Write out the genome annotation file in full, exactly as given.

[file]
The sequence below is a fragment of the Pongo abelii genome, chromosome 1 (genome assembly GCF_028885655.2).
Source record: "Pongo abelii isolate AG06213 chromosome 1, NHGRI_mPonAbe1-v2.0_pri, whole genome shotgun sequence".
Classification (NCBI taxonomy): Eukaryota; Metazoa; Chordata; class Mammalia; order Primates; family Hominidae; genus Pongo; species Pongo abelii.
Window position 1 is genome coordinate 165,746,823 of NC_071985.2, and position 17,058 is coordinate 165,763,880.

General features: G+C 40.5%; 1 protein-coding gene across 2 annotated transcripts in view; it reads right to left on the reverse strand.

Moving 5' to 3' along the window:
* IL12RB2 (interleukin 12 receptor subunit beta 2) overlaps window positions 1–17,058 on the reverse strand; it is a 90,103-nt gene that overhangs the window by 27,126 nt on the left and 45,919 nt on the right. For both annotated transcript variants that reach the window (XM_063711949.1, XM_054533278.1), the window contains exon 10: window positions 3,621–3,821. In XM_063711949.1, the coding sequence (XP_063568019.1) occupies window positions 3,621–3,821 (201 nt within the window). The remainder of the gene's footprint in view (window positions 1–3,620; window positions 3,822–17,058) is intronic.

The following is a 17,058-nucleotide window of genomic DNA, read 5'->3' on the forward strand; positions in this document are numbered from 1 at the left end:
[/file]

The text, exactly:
The sequence below is a fragment of the Pongo abelii genome, chromosome 1 (genome assembly GCF_028885655.2).
Source record: "Pongo abelii isolate AG06213 chromosome 1, NHGRI_mPonAbe1-v2.0_pri, whole genome shotgun sequence".
Classification (NCBI taxonomy): Eukaryota; Metazoa; Chordata; class Mammalia; order Primates; family Hominidae; genus Pongo; species Pongo abelii.
Window position 1 is genome coordinate 165,746,823 of NC_071985.2, and position 17,058 is coordinate 165,763,880.

General features: G+C 40.5%; 1 protein-coding gene across 2 annotated transcripts in view; it reads right to left on the reverse strand.

Moving 5' to 3' along the window:
* IL12RB2 (interleukin 12 receptor subunit beta 2) overlaps window positions 1–17,058 on the reverse strand; it is a 90,103-nt gene that overhangs the window by 27,126 nt on the left and 45,919 nt on the right. For both annotated transcript variants that reach the window (XM_063711949.1, XM_054533278.1), the window contains exon 10: window positions 3,621–3,821. In XM_063711949.1, the coding sequence (XP_063568019.1) occupies window positions 3,621–3,821 (201 nt within the window). The remainder of the gene's footprint in view (window positions 1–3,620; window positions 3,822–17,058) is intronic.

The following is a 17,058-nucleotide window of genomic DNA, read 5'->3' on the forward strand; positions in this document are numbered from 1 at the left end: